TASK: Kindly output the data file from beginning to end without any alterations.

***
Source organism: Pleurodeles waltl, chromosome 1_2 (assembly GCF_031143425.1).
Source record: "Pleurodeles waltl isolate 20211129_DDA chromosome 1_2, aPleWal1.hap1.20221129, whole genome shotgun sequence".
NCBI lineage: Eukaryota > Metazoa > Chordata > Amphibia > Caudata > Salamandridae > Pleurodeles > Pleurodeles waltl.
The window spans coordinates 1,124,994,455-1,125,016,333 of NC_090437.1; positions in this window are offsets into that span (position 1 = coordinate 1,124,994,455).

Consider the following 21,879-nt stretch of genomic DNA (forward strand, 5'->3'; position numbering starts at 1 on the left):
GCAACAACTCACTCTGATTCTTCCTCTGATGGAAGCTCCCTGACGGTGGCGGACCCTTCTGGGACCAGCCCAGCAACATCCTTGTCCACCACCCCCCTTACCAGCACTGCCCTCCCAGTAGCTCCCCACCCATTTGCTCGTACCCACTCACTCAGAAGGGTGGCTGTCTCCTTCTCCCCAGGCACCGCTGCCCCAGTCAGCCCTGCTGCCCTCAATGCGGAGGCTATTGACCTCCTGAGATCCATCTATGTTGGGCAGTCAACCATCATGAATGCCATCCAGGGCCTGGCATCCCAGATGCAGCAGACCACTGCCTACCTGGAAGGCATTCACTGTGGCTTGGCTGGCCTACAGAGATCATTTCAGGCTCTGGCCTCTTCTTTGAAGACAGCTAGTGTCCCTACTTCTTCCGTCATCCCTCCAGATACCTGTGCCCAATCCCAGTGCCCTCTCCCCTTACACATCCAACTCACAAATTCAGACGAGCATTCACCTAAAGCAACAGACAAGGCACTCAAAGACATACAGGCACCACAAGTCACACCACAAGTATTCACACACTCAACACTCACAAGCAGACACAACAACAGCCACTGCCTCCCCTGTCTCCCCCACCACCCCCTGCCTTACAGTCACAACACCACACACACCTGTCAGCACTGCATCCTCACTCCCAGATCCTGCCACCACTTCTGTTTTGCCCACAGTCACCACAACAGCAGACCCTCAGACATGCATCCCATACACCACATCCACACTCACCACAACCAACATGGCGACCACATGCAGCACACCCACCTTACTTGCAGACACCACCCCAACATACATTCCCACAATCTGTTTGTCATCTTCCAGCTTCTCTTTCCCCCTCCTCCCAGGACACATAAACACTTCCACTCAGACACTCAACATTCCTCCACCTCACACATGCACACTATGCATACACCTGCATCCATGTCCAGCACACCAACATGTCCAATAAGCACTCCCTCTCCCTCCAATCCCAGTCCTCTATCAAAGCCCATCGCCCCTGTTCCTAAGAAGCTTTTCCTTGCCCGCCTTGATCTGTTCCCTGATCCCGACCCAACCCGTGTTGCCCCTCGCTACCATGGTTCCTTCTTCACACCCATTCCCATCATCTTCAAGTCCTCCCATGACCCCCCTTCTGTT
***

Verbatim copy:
Source organism: Pleurodeles waltl, chromosome 1_2 (assembly GCF_031143425.1).
Source record: "Pleurodeles waltl isolate 20211129_DDA chromosome 1_2, aPleWal1.hap1.20221129, whole genome shotgun sequence".
NCBI lineage: Eukaryota > Metazoa > Chordata > Amphibia > Caudata > Salamandridae > Pleurodeles > Pleurodeles waltl.
The window spans coordinates 1,124,994,455-1,125,016,333 of NC_090437.1; positions in this window are offsets into that span (position 1 = coordinate 1,124,994,455).

Consider the following 21,879-nt stretch of genomic DNA (forward strand, 5'->3'; position numbering starts at 1 on the left):
GCAACAACTCACTCTGATTCTTCCTCTGATGGAAGCTCCCTGACGGTGGCGGACCCTTCTGGGACCAGCCCAGCAACATCCTTGTCCACCACCCCCCTTACCAGCACTGCCCTCCCAGTAGCTCCCCACCCATTTGCTCGTACCCACTCACTCAGAAGGGTGGCTGTCTCCTTCTCCCCAGGCACCGCTGCCCCAGTCAGCCCTGCTGCCCTCAATGCGGAGGCTATTGACCTCCTGAGATCCATCTATGTTGGGCAGTCAACCATCATGAATGCCATCCAGGGCCTGGCATCCCAGATGCAGCAGACCACTGCCTACCTGGAAGGCATTCACTGTGGCTTGGCTGGCCTACAGAGATCATTTCAGGCTCTGGCCTCTTCTTTGAAGACAGCTAGTGTCCCTACTTCTTCCGTCATCCCTCCAGATACCTGTGCCCAATCCCAGTGCCCTCTCCCCTTACACATCCAACTCACAAATTCAGACGAGCATTCACCTAAAGCAACAGACAAGGCACTCAAAGACATACAGGCACCACAAGTCACACCACAAGTATTCACACACTCAACACTCACAAGCAGACACAACAACAGCCACTGCCTCCCCTGTCTCCCCCACCACCCCCTGCCTTACAGTCACAACACCACACACACCTGTCAGCACTGCATCCTCACTCCCAGATCCTGCCACCACTTCTGTTTTGCCCACAGTCACCACAACAGCAGACCCTCAGACATGCATCCCATACACCACATCCACACTCACCACAACCAACATGGCGACCACATGCAGCACACCCACCTTACTTGCAGACACCACCCCAACATACATTCCCACAATCTGTTTGTCATCTTCCAGCTTCTCTTTCCCCCTCCTCCCAGGACACATAAACACTTCCACTCAGACACTCAACATTCCTCCACCTCACACATGCACACTATGCATACACCTGCATCCATGTCCAGCACACCAACATGTCCAATAAGCACTCCCTCTCCCTCCAATCCCAGTCCTCTATCAAAGCCCATCGCCCCTGTTCCTAAGAAGCTTTTCCTTGCCCGCCTTGATCTGTTCCCTGATCCCGACCCAACCCGTGTTGCCCCTCGCTACCATGGTTCCTTCTTCACACCCATTCCCATCATCTTCAAGTCCTCCCATGACCCCCCTTCTGTT